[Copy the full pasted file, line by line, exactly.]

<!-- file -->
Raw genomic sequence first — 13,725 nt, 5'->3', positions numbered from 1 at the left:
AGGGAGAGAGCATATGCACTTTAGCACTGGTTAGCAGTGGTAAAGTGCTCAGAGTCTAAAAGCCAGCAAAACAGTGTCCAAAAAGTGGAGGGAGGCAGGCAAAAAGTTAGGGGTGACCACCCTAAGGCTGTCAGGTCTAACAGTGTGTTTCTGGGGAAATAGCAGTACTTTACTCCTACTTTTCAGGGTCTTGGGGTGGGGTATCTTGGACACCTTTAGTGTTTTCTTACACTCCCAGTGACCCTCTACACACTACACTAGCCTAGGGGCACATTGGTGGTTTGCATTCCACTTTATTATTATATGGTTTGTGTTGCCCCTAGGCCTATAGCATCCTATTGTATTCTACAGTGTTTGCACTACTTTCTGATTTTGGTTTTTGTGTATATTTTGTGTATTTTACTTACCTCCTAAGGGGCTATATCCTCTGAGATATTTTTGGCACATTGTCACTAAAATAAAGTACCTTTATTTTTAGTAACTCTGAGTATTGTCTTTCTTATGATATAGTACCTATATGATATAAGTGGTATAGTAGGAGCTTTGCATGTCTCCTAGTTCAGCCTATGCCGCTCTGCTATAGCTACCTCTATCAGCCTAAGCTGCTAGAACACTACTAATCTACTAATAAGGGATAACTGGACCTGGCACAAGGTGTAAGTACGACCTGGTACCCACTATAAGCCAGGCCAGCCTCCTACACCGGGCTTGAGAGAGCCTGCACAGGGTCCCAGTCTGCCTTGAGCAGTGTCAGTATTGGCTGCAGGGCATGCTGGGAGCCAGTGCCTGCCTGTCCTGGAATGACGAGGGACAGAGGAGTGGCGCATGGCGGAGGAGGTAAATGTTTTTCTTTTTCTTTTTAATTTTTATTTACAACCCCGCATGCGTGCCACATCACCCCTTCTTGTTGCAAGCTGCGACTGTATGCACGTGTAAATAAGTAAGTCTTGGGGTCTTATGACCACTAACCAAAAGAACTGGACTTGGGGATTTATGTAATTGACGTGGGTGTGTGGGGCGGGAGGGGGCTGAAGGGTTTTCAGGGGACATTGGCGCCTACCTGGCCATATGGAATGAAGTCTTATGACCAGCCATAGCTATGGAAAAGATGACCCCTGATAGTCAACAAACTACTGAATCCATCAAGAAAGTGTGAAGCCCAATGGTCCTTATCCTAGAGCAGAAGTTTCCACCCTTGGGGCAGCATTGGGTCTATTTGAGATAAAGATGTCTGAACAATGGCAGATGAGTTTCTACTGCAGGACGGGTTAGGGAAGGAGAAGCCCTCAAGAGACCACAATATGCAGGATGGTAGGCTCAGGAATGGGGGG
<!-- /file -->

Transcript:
Raw genomic sequence first — 13,725 nt, 5'->3', positions numbered from 1 at the left:
AGGGAGAGAGCATATGCACTTTAGCACTGGTTAGCAGTGGTAAAGTGCTCAGAGTCTAAAAGCCAGCAAAACAGTGTCCAAAAAGTGGAGGGAGGCAGGCAAAAAGTTAGGGGTGACCACCCTAAGGCTGTCAGGTCTAACAGTGTGTTTCTGGGGAAATAGCAGTACTTTACTCCTACTTTTCAGGGTCTTGGGGTGGGGTATCTTGGACACCTTTAGTGTTTTCTTACACTCCCAGTGACCCTCTACACACTACACTAGCCTAGGGGCACATTGGTGGTTTGCATTCCACTTTATTATTATATGGTTTGTGTTGCCCCTAGGCCTATAGCATCCTATTGTATTCTACAGTGTTTGCACTACTTTCTGATTTTGGTTTTTGTGTATATTTTGTGTATTTTACTTACCTCCTAAGGGGCTATATCCTCTGAGATATTTTTGGCACATTGTCACTAAAATAAAGTACCTTTATTTTTAGTAACTCTGAGTATTGTCTTTCTTATGATATAGTACCTATATGATATAAGTGGTATAGTAGGAGCTTTGCATGTCTCCTAGTTCAGCCTATGCCGCTCTGCTATAGCTACCTCTATCAGCCTAAGCTGCTAGAACACTACTAATCTACTAATAAGGGATAACTGGACCTGGCACAAGGTGTAAGTACGACCTGGTACCCACTATAAGCCAGGCCAGCCTCCTACACCGGGCTTGAGAGAGCCTGCACAGGGTCCCAGTCTGCCTTGAGCAGTGTCAGTATTGGCTGCAGGGCATGCTGGGAGCCAGTGCCTGCCTGTCCTGGAATGACGAGGGACAGAGGAGTGGCGCATGGCGGAGGAGGTAAATGTTTTTCTTTTTCTTTTTAATTTTTATTTACAACCCCGCATGCGTGCCACATCACCCCTTCTTGTTGCAAGCTGCGACTGTATGCACGTGTAAATAAGTAAGTCTTGGGGTCTTATGACCACTAACCAAAAGAACTGGACTTGGGGATTTATGTAATTGACGTGGGTGTGTGGGGCGGGAGGGGGCTGAAGGGTTTTCAGGGGACATTGGCGCCTACCTGGCCATATGGAATGAAGTCTTATGACCAGCCATAGCTATGGAAAAGATGACCCCTGATAGTCAACAAACTACTGAATCCATCAAGAAAGTGTGAAGCCCAATGGTCCTTATCCTAGAGCAGAAGTTTCCACCCTTGGGGCAGCATTGGGTCTATTTGAGATAAAGATGTCTGAACAATGGCAGATGAGTTTCTACTGCAGGACGGGTTAGGGAAGGAGAAGCCCTCAAGAGACCACAATATGCAGGATGGTAGGCTCAGGAATGGGGGG